According to a recent Pew study, 15 percent of adults online use Twitter — 8 percent daily. I’m pretty sure most of that 8 percent are journalists. Journalists love Twitter, whether using it for writing, conversation, or fighting. And I love to watch—and judge—the sparring.

If you see a #JournoTweetFight that you think merits inclusion, please give me a heads up @saramorrison.

This column hasn’t been around for long, but I think it’s safe to say that, in terms of large-scale journalist Twitter spats, we aren’t going to top this:

The People vs. @ComfortablySmug
During Hurricane Sandy, @ComfortablySmug, an anonymous Twitter user with about 6,000 followers (many of them prominent media folk), tweeted several disastrous scenarios that turned out to be untrue:

Media outlets picked up his information, assumed it was true even though @ComfortablySmug did not claim to be a journalist—in fact, no one knew who he was at all—and reported it as fact to their audiences.

Buzzfeed’s Andrew Kaczynski first alerted readers to @ComfortablySmug’s trolling ways. (It should be noted that Kaczynski also tweeted fake hurricane information—in his case, a fake photo. He later deleted it from his feed with nary a trace—except for this photo that appeared in the The New York Times, oops!)

Jack Stuef followed up with some investigative legwork and uncovered @ComfortablySmug’s identity. He’s a man named Shashank Tripathi, who worked for a Republican congressional candidate.

After Stuef’s report, @ComfortablySmug publically apologized and resigned from the candidate’s campaign. He hasn’t tweeted since.

But does he deserve all of the blame? If you’re a journalist, and you let @ComfortablySmug’s tweet get on the air, in print, or just retweeted to your followers, then you didn’t do your job. It would be nice to see some of the media outlets who fell for Tripathi’s tweets or the numerous other social media falsehoods that circulated during Hurricane Sandy issue apologies of their own. I have yet to see an apology or even a correction from CNBC’s Betty Quick or Andrew Ross Sorkin for retweeting this:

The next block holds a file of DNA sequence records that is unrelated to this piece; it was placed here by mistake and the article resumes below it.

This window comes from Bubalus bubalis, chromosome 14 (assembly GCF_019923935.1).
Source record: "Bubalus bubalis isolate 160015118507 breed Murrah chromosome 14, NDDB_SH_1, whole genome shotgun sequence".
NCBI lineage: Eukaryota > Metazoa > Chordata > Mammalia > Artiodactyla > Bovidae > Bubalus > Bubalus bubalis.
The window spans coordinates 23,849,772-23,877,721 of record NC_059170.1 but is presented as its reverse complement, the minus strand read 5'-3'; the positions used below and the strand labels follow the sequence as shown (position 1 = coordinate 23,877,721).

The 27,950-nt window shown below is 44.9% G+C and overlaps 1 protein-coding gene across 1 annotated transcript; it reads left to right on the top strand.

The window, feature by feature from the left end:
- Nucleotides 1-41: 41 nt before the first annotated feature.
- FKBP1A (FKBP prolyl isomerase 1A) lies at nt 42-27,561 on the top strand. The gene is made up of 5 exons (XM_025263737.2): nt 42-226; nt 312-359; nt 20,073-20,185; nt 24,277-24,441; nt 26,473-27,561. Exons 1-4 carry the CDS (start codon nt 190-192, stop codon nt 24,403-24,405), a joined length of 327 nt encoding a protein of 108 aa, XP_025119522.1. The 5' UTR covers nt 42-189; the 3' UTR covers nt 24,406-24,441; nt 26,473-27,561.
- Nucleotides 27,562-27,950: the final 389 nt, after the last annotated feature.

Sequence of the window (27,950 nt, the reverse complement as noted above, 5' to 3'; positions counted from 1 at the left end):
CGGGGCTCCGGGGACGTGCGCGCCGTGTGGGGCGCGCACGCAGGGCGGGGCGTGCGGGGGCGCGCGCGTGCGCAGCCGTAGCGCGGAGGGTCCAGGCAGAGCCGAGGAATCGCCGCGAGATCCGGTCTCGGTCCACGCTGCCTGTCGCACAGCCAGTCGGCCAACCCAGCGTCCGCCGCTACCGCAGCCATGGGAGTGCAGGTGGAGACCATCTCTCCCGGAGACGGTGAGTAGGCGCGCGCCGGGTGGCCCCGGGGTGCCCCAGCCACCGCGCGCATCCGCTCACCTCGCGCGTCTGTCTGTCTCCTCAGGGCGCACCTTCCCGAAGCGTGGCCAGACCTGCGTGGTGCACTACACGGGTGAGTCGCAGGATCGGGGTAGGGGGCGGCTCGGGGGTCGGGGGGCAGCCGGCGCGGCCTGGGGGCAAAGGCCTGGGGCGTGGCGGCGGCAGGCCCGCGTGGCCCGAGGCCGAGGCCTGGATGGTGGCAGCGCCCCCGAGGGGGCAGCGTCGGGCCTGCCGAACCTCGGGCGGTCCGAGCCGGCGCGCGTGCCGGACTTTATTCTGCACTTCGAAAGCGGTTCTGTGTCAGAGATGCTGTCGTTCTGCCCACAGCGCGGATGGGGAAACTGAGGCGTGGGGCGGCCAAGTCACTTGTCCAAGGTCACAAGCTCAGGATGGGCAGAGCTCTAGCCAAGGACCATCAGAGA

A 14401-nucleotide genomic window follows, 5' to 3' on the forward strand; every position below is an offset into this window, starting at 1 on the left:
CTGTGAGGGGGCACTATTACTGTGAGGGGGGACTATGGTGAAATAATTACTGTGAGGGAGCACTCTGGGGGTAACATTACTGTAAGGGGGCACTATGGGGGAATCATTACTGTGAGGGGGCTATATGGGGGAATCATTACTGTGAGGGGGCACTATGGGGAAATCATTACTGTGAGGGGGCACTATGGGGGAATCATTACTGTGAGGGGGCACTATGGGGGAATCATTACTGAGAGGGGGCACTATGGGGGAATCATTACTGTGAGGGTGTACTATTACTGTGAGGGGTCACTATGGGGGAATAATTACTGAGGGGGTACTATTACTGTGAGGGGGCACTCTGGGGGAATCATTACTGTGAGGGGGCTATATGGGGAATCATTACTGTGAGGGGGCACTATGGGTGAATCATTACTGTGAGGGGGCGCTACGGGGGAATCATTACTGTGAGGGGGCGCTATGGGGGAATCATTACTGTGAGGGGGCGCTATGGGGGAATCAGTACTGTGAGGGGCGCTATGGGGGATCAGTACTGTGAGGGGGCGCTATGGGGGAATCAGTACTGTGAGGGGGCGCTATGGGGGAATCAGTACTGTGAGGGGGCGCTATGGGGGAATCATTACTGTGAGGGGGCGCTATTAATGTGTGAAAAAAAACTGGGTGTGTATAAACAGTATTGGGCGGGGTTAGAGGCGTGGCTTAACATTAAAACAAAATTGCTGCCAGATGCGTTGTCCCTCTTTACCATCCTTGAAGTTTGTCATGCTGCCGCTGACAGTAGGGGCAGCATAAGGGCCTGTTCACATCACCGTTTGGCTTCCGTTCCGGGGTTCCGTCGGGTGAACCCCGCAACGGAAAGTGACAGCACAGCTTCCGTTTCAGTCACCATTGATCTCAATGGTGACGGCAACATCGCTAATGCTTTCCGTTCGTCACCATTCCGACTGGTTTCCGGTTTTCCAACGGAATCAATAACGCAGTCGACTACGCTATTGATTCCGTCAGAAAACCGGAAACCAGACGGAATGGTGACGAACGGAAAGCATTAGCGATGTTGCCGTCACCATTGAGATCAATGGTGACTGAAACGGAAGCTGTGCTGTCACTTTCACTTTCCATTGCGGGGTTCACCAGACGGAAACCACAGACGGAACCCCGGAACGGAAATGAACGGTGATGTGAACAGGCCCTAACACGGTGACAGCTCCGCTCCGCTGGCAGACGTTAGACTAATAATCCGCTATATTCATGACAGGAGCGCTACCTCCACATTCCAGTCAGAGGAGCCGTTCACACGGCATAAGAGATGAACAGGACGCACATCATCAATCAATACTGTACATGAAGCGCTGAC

Nor from MSNBC’s Touré, who posted this:

He followed that up with a correction, but he didn’t seem too sorry: The @ComfortablySmug/social media misinformation issue has been written about quite extensively in the past few days. Here are some of the best articles I’ve found (please add to the list in the comments!):

Forbes: “Hurricane Sandy, @ComfortablySmug and The Flood of Social Media Misinformation” by Kashmir Hill:

Given the likelihood that a tweet will be encountered without context, subtle satire does not play well during a disaster. Some of the journalists taken in by him are now eager to crucify him.

GigaOm: “Tweeting fake news in a crisis—illegal or just immoral?” by Jeff John Roberts:

Keep in mind that Twitter is not just an online gab fest, it is also a newswire. During the hurricane, a phone-based Twitter feed was the last and best source of news for some of us who had lost access to TV and the Internet. It was at this very time that Tripathia [sic] chose to make mischief with his fake news reports, knowing full well his lies would be picked up by other news sources. It’s as if the local TV channel began broadcasting fake hurricane news just for fun.

Also: “When Does Community Action Against an Anonymous Troll Become a Lynch Mob?” by Mathew Ingram:

It’s not even clear that Tripathi was the original source for all of the fake news he posted, most of which I saw posted by others as well, including people who claimed to be watching a fire at the Coney Island Hospital. Should they all be identified and charged with a crime?

Guardian: “Even a superstorm is no excuse for journalists not to check Twitter trolling” by Heidi Moore (my favorite of the bunch):

There is a blind spot in journalists’ ability to determine who is credible, and that blind spot is, apparently, Twitter.

Sara Morrison is a former assistant editor at CJR. Follow her on Twitter @saramorrison.